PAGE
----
Since then, other similar forms of dysfunctionning, although less spectacular, have been observed, including very recently with the Apple or BATS shares.
If going faster was always systematically the right answer, speed limits on roads would have been abolished a long time ago, and neither Air France nor British Airways would have put Concorde in a museum.
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The reader will not be surprised to see us sorting through the HFT techniques and separating those that in our view are socially useful (arbitrage, market making and speculation), and others that seem to us to be a bit more doubtful, such as order anticipation or speculative techniques that are tantamount to market manipulation.
Similarly, it isn't normal that HFT players should be regulated (banks by Basle 2 and 3: prudential ratios, inspection by regulatory authorities, external testing of procedures, etc.) while others (players other than banks) escape most or even all of such regulation.
The bombarding with orders that are practically all cancelled almost immediately and the race to set up computers adjacent to those of stock exchanges, could give an initial negative impression of HFT, as if it were based on cheating, manipulating and unfair competition, to the detriment of other market players who represent, although no longer the majority of orders placed, the vast majority of traders on the market.
At a time when the greed, selfishness and even the dishonesty of a handful of people has unfairly discredited the vast majority of people working in the field of finance, we can no longer allow the development, without reacting, of techniques, the collective utility of which is uncertain, which the regulators are only capable of overseeing from a distance, as a result of a lack of resources, and which lead to risks which are not easy to measure but which are potentially very high.
Fortunately, the market authorities seem to have measured up the problem. In Europe, as part of the revision of the MIFID Directive, all substantial players on the HFT market must be regulated and must be under restrictions in terms of equity and risk management. Those who play a de facto role of market makers should have rules imposed upon them. The co-location of computer servers should be offered to all players who submit a demand, on a non-discriminatory basis, although there are physical limits to the number of computers that can be installed. The notion of market abuse should be better defined and thus easier to sanction. Automatic market shut-downs, in the case of excessive changes in share prices or in the case of volatility, could be imposed.
Combined with plans to tax financial transactions (7), THF should be better managed, making the market more certain, at the probable cost of less efficiency, but this would certainly not cripple it. After all, who complains about not being able to fly from Paris to New York in 3.5 hours as in the days of Concorde?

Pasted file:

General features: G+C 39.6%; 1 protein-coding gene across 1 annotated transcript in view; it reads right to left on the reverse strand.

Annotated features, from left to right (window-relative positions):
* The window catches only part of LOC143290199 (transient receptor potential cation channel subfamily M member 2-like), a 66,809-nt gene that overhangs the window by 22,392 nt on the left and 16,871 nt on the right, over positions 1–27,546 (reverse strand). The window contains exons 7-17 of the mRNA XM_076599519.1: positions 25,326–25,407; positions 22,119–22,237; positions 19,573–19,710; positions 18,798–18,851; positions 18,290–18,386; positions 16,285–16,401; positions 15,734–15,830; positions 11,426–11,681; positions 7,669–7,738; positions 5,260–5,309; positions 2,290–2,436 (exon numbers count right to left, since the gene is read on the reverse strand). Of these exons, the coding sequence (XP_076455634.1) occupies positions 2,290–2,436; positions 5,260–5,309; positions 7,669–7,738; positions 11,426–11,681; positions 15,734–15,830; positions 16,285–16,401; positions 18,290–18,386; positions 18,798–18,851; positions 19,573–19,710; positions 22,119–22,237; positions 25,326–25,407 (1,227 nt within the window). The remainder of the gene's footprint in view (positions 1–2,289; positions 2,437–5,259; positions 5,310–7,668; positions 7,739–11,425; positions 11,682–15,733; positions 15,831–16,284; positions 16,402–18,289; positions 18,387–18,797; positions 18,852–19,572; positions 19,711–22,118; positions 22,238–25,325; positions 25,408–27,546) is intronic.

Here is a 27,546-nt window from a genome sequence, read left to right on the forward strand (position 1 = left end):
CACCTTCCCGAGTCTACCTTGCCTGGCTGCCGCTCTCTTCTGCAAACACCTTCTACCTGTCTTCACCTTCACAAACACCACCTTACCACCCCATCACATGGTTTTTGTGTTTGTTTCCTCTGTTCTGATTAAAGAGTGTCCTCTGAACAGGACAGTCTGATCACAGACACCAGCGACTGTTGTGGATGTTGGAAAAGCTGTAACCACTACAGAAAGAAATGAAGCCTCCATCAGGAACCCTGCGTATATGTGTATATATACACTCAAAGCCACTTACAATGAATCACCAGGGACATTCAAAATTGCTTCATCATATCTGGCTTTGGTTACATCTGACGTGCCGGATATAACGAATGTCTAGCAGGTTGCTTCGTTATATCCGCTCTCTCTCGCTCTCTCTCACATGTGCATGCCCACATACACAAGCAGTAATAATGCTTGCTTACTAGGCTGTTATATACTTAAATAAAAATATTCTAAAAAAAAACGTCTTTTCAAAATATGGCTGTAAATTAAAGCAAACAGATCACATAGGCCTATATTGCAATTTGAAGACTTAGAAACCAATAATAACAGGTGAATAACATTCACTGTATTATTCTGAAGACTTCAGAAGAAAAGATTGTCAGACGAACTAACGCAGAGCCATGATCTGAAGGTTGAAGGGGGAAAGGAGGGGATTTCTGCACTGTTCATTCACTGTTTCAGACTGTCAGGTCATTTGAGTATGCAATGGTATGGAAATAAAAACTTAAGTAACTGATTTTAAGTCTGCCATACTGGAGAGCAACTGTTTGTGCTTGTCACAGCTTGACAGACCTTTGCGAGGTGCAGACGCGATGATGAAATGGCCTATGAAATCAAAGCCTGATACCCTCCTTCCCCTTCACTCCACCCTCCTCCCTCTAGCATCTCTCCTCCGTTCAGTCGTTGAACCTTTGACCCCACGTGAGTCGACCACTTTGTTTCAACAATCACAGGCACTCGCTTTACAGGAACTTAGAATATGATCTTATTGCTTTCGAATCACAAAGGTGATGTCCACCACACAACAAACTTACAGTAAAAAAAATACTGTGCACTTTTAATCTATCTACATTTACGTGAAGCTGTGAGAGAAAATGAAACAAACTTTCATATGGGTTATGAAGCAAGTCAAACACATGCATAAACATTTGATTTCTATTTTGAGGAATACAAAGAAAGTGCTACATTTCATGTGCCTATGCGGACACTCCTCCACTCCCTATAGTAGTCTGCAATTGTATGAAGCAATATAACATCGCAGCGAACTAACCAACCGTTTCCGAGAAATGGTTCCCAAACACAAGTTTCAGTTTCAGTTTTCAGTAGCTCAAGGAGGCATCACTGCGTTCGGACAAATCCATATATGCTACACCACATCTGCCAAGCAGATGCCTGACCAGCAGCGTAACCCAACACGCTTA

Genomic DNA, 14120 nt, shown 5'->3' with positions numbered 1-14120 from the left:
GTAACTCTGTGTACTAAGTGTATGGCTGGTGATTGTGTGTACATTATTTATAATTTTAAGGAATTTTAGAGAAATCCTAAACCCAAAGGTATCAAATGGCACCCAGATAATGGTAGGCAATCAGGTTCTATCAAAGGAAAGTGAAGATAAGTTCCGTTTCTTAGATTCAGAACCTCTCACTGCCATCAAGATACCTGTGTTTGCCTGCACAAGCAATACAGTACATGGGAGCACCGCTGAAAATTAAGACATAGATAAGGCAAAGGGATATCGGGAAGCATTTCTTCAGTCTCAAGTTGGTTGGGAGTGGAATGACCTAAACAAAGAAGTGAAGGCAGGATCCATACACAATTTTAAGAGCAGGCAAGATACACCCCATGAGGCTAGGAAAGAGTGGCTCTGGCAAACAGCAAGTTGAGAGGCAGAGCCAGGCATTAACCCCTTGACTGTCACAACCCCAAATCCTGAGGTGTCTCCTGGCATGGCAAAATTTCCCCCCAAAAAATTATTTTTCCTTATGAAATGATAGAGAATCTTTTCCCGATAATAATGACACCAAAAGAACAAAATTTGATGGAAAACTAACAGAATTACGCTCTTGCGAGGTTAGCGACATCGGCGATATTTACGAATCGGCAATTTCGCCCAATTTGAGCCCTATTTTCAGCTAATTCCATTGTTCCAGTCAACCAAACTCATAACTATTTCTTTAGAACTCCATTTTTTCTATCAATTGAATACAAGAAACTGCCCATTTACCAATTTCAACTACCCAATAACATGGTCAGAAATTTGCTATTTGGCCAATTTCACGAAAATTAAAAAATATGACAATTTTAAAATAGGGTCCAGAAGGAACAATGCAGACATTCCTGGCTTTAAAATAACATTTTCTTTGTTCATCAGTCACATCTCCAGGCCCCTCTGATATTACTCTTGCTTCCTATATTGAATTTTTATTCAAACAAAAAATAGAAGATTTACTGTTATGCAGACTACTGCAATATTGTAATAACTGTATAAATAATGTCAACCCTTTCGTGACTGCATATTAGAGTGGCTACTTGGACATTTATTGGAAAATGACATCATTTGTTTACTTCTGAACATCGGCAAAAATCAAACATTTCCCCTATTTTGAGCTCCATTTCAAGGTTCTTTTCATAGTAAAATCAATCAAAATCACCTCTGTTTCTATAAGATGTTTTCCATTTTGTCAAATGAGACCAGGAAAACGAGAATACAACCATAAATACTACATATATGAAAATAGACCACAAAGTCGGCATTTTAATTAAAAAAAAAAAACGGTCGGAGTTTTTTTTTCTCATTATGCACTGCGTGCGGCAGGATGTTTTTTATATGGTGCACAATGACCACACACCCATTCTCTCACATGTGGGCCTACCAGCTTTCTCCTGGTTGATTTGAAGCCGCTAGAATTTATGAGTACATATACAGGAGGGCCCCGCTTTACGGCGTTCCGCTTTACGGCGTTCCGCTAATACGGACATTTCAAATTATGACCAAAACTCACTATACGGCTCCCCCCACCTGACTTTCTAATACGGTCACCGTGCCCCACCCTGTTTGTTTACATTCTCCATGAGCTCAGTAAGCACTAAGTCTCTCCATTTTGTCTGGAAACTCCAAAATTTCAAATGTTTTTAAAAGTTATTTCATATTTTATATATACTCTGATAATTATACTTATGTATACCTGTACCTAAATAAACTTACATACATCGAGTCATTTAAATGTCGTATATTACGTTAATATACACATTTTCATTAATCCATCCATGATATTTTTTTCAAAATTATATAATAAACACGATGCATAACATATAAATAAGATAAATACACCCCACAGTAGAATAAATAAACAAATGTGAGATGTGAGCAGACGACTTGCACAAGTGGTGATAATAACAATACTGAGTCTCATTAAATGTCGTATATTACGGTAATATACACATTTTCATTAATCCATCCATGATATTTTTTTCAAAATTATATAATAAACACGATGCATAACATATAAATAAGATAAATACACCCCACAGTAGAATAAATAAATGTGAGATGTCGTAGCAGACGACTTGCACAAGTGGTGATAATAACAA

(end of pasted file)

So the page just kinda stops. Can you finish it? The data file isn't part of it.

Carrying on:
And if we may, we’d like to end with a bit of advice for the HFT industry. Communicate! At the moment, the industry has no form of external communication. This sort of opacity, and the cult of secrecy for secrecy’s sake, is no longer fashionable and can only do a disservice to the industry.
(1) For more on the MIFID Directive, see the Vernimmen.com Newsletter n° 31, April 2008.
(2) For more details on the ETFs, see the Vernimmen.com Newsletter n° 50, April 2010.
(3) For more on the random walk of share prices, see chapter 15 of the Vernimmen.
(4) Andrew Holdane.
(6) For more on dark pools, see the Vernimmen.com Newsletter n° 37, December 2008.
(7) For more, see the Vernimmen.com Newsletter n° 65, February 2012.
Just like we compare the levels of CDS(1) for countries in order to achieve an overview of the way investors assess their solvency, the same exercise can be carried out on economic sectors on the basis of the individual CDS of the companies making up those sectors.
Over the last 3 months, the gaps have grown considerably, given the heightened risk aversion in a deteriorating economic climate. So, you now have to pay 15 times more to protect yourself against default in the airline sector than in the pharmaceutical sector, compared with "only" 12 times three months ago. But since the 3 major European airline companies are currently operating at a loss, there are no surprises here. After all, didn’t Richard Branson, who founded Virgin Airways once say: “How do you become a millionaire? You start out as a billionaire and then you buy an airline company!”
(1) For more on CDS, see chapter 49 of the Vernimmen.
with Simon Gueguen Lecturer-reseacher at the Paris Dauphine University
Inside directors, i.e., managers of the firm who sit on its board of directors, do not have a very good reputation when it comes to empirical research. Although they do bring expertise and an excellent understanding of the company to the table, they are often accused of being too close to the CEO. When there are too many of them, the interests of shareholders are less well defended (we refer to an increase in the costs of agency between shareholders and managers). The article that we present this month shows that the reality is more complex – inside directors are not all the same! (1).